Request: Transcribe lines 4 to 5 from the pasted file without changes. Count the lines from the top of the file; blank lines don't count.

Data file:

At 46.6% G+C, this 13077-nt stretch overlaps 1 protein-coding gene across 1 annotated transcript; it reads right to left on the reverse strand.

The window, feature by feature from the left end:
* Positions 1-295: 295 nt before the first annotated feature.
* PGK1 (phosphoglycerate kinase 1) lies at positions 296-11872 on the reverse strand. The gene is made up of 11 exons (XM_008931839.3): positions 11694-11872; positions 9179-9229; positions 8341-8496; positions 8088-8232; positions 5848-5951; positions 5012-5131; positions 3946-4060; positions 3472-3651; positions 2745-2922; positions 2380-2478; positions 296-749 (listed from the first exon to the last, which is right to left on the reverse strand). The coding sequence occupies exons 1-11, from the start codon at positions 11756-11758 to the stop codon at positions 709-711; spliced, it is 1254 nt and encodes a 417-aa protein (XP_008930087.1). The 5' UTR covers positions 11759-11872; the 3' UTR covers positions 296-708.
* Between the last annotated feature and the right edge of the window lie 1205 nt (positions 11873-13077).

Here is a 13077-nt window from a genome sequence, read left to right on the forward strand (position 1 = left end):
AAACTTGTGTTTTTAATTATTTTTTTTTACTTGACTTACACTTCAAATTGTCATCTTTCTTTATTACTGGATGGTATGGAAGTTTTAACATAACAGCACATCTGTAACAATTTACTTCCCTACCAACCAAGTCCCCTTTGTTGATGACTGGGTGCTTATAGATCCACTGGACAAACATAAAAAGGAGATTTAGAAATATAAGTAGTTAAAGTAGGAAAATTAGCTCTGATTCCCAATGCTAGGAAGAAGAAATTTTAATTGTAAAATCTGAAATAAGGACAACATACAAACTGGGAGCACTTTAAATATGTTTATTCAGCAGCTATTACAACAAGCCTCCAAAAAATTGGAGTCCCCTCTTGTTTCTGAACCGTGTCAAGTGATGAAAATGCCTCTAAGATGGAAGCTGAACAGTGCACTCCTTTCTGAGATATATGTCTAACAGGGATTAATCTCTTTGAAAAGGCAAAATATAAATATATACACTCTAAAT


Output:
* PGK1 (phosphoglycerate kinase 1) lies at positions 296-11872 on the reverse strand. The gene is made up of 11 exons (XM_008931839.3): positions 11694-11872; positions 9179-9229; positions 8341-8496; positions 8088-8232; positions 5848-5951; positions 5012-5131; positions 3946-4060; positions 3472-3651; positions 2745-2922; positions 2380-2478; positions 296-749 (listed from the first exon to the last, which is right to left on the reverse strand). The coding sequence occupies exons 1-11, from the start codon at positions 11756-11758 to the stop codon at positions 709-711; spliced, it is 1254 nt and encodes a 417-aa protein (XP_008930087.1). The 5' UTR covers positions 11759-11872; the 3' UTR covers positions 296-708.
* Between the last annotated feature and the right edge of the window lie 1205 nt (positions 11873-13077).